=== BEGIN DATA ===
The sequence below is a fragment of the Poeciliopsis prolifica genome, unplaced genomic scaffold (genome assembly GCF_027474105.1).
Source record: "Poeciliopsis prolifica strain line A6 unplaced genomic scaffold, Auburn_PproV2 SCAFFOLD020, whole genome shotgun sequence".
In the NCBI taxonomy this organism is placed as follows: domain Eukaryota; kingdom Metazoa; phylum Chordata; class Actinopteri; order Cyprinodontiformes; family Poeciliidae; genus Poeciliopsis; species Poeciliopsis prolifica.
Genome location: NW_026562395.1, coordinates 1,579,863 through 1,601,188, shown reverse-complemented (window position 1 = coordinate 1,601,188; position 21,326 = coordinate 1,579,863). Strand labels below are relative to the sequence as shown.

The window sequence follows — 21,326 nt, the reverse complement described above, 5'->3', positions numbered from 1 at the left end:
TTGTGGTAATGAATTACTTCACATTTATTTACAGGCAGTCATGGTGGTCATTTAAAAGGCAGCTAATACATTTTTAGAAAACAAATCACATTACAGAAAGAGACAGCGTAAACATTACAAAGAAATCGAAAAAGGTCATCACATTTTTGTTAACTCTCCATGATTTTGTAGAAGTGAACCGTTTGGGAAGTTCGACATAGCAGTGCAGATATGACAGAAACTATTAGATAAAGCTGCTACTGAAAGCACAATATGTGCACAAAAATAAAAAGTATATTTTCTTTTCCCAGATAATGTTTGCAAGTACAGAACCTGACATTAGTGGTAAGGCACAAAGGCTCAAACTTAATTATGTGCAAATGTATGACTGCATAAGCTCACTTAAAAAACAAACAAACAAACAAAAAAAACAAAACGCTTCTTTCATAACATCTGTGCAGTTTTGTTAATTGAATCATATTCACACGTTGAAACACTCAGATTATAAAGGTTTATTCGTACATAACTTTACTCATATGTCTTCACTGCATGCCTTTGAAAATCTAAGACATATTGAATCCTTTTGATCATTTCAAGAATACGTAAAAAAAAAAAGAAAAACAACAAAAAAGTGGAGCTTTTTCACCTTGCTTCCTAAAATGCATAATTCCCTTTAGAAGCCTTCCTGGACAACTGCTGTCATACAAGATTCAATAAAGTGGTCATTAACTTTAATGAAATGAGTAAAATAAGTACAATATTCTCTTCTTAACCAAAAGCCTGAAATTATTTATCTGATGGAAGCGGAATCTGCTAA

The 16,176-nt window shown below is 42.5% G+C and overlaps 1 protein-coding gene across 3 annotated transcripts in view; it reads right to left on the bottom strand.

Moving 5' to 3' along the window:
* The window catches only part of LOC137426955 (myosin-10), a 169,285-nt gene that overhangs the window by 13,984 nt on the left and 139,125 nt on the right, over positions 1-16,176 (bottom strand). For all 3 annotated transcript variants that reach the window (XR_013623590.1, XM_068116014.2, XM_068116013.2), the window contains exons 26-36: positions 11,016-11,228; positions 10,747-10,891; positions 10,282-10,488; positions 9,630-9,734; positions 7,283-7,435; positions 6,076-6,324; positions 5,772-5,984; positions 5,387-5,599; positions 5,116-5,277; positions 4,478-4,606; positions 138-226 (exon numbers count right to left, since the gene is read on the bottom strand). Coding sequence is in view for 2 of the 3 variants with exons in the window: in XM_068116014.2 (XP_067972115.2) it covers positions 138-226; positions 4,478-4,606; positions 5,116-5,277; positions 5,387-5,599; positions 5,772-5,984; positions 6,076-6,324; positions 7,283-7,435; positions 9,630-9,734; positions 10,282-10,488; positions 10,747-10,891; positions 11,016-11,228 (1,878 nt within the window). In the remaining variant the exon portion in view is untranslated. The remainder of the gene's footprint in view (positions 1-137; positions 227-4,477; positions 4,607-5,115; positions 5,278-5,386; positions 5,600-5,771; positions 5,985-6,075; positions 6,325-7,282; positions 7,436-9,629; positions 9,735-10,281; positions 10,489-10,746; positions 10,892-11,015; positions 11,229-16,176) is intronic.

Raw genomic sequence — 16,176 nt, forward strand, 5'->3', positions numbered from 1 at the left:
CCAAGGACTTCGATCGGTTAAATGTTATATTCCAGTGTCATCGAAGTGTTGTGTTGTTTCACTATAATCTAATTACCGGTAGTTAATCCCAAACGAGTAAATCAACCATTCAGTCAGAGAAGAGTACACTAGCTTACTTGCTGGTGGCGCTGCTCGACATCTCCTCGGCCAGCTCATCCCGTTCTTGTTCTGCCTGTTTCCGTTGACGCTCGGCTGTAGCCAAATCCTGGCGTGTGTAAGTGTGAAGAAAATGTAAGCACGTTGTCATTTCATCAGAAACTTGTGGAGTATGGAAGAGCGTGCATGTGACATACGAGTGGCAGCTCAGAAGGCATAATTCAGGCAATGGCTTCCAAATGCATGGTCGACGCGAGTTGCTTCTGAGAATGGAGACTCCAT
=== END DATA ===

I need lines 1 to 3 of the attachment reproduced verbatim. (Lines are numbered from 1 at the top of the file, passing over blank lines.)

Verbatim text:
The sequence below is a fragment of the Poeciliopsis prolifica genome, unplaced genomic scaffold (genome assembly GCF_027474105.1).
Source record: "Poeciliopsis prolifica strain line A6 unplaced genomic scaffold, Auburn_PproV2 SCAFFOLD020, whole genome shotgun sequence".
In the NCBI taxonomy this organism is placed as follows: domain Eukaryota; kingdom Metazoa; phylum Chordata; class Actinopteri; order Cyprinodontiformes; family Poeciliidae; genus Poeciliopsis; species Poeciliopsis prolifica.